Regarding the Beach Boys' early live recordings, I'm a big fan of those. The Brian-years are rocking and quite impressive if you listen to the Sacramento and Chicago recordings and imo those could've been released without a lot of after work. 

As a massive fan of both Elvis Presley (love that quote from Scotty) and The Beach Boys, it makes me wonder when The Beach Boys first had monitors? Or if guitarfool and Ian know when monitors became common, to judge how strong the young promoters’ reaction to Elvis’ comment in Houston in 1970 was?




Specific to Elvis, if you see photos of his '69 live shows in Vegas, I do not see any on-stage monitors. If someone does, please chime in! So not only was Elvis out of the touring game more or less since he joined the Army, over a decade ago, but also by being out of the game he would not have seen the developments like stage monitoring because he wasn't seeing these different venues. He played Vegas in '69 who didn't have monitors, then goes to a venue in  Texas a year later who did have them...Yes, that's totally plausible that these were the first ones Elvis had used, and he would be that surprised and happy to see them. It plays in with the whole regional topic too, where a venue in Texas had in '70 what a casino theater in '69 did not.





I can't add a lot, but you can find some info about Elvis' stage setup on wiki's site dedicated to Presley's engineer Bruce Jackson:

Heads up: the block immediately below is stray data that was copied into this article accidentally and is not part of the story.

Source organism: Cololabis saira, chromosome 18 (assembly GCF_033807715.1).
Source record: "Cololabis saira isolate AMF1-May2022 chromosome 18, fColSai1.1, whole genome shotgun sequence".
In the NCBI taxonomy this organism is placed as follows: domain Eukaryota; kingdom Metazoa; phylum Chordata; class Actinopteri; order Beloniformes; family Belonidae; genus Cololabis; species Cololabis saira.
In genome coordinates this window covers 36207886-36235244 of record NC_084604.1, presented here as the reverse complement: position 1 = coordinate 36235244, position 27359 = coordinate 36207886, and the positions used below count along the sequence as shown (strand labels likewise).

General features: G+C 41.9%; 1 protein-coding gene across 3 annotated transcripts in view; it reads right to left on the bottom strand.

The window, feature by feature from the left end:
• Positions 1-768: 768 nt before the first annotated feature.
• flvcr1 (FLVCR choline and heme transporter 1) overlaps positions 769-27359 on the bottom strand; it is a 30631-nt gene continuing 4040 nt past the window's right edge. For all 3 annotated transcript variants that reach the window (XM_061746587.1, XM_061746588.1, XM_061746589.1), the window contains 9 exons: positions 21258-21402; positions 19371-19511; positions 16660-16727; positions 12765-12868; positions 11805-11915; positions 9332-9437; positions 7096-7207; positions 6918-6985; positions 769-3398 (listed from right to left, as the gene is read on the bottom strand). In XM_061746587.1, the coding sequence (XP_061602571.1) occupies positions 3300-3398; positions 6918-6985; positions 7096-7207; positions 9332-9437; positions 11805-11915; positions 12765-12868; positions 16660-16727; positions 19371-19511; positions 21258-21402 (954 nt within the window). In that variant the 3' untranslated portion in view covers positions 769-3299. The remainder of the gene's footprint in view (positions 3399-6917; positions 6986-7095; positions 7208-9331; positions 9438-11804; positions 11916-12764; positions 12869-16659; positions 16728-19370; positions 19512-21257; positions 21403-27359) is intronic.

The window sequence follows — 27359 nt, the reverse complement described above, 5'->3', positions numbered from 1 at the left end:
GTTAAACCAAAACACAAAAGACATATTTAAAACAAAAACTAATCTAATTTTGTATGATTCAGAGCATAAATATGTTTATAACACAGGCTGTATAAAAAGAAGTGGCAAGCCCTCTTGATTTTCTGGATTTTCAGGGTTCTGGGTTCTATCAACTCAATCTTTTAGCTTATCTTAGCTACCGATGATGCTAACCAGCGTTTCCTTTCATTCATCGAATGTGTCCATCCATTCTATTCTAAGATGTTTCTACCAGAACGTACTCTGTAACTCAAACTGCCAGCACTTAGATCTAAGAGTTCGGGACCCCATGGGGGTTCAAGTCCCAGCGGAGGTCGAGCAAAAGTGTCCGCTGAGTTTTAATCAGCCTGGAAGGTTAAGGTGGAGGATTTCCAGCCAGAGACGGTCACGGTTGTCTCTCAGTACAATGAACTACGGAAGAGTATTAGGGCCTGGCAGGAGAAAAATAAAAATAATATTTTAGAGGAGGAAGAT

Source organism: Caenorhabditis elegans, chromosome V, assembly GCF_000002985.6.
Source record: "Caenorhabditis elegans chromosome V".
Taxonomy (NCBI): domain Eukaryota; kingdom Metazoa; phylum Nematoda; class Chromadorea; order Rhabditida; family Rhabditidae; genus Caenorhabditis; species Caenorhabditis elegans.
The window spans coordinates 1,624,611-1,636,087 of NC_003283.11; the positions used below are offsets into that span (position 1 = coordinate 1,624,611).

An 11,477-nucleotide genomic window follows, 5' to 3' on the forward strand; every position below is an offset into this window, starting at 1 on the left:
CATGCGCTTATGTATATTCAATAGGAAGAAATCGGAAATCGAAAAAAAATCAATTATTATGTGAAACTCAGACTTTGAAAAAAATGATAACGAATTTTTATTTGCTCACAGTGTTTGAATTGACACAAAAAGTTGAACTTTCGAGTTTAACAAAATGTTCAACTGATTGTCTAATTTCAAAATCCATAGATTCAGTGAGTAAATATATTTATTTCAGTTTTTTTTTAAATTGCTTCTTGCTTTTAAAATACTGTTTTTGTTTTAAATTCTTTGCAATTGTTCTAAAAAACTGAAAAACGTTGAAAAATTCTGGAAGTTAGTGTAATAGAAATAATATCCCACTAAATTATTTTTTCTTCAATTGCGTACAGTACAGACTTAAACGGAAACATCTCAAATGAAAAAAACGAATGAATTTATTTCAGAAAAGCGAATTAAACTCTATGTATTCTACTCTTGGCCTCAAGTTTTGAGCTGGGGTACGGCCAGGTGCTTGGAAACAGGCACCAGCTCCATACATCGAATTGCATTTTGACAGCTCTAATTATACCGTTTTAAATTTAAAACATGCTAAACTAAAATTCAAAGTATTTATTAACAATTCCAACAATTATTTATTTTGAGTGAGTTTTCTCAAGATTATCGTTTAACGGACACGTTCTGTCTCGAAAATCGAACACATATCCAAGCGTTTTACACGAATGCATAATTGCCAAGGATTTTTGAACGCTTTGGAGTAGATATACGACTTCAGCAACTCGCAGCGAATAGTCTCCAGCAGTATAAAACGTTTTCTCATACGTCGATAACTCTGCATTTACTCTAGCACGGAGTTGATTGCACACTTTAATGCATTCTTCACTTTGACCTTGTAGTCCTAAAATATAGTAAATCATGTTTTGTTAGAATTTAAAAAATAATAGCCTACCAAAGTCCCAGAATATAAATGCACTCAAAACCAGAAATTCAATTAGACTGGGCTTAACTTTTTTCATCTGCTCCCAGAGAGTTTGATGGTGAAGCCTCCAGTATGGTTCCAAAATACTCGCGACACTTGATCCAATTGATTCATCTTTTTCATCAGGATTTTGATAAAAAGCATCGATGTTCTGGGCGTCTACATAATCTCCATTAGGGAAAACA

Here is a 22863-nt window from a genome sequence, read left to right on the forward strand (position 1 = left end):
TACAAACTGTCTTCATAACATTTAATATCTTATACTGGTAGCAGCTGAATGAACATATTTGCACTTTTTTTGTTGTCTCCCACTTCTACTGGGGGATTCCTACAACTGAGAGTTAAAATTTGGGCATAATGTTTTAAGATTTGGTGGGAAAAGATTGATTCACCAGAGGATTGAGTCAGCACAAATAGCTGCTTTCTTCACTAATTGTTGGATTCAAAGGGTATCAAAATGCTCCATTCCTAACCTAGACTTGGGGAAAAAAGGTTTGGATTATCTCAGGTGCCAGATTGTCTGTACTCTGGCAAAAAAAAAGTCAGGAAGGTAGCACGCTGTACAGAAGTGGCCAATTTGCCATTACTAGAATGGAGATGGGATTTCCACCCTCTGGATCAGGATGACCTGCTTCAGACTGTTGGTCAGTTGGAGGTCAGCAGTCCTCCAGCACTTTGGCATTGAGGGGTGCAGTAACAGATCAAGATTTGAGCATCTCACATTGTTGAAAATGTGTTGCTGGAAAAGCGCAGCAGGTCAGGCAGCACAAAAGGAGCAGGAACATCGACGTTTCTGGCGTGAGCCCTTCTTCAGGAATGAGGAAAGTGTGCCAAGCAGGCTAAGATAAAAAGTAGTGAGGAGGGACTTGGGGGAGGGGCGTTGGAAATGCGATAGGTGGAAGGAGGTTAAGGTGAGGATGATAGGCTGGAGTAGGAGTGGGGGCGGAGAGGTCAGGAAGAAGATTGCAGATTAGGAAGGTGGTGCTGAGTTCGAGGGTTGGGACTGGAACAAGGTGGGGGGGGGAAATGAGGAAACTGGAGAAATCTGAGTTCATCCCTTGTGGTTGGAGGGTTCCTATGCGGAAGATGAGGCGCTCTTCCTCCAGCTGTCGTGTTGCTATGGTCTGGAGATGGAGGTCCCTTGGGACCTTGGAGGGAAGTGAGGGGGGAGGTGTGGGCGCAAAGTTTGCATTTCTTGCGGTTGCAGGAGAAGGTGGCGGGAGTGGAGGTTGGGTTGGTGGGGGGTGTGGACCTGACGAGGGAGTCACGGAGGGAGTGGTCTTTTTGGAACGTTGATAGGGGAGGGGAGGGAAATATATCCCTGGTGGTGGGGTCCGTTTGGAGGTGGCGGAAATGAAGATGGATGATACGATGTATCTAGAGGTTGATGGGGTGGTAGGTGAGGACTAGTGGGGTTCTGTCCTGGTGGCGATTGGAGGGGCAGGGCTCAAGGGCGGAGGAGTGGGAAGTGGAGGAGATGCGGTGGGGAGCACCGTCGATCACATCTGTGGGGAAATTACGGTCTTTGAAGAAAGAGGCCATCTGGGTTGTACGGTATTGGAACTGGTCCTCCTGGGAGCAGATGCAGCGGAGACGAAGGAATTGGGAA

https://en.wikipedia.org/wiki/Bruce_Jackson_%28audio_engineer%29#Elvis_Presley


His brother Gary wrote a book about Bruce's years with Elvis on the road. It's available on Follow That Dream. Possibly there's more information about those technical things.
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a diseased bunch of mo'fos if there ever was one… their beauty is so awesome that listening to them at their best is like being in some vast dream cathedral decorated with a thousand gleaming American pop culture icons.

- Lester Bangs on The Beach Boys


PRO SHOT BEACH BOYS CONCERTS - LIST


To sum it up, they blew it, they blew it consistently, they continue to blow it, it is tragic and this pathological problem caused The Beach Boys' greatest music to be so underrated by the general public.

- Jack Rieley
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« Reply #82 on: April 16, 2021, 06:46:43 AM »

Man I love this thread. Thank you all for the attention to details, the searching of photos, and the sharing with the rest of us!
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« Reply #83 on: April 19, 2021, 01:23:36 PM »

This is the fun stuff, I agree. And it's cool because the information being dug up and offered is *new*, and not just a rehash of discussions we had here years ago. There was also a cool one a few years back about Al playing an unusual Gibson guitar on stage in the 60's, and in researching it and asking around about that guitar I was able to learn a lot that I never knew before in the process. Always fun and worth it.
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"All of us have the privilege of making music that helps and heals - to make music that makes people happier, stronger, and kinder. Don't forget: Music is God's voice." - Brian Wilson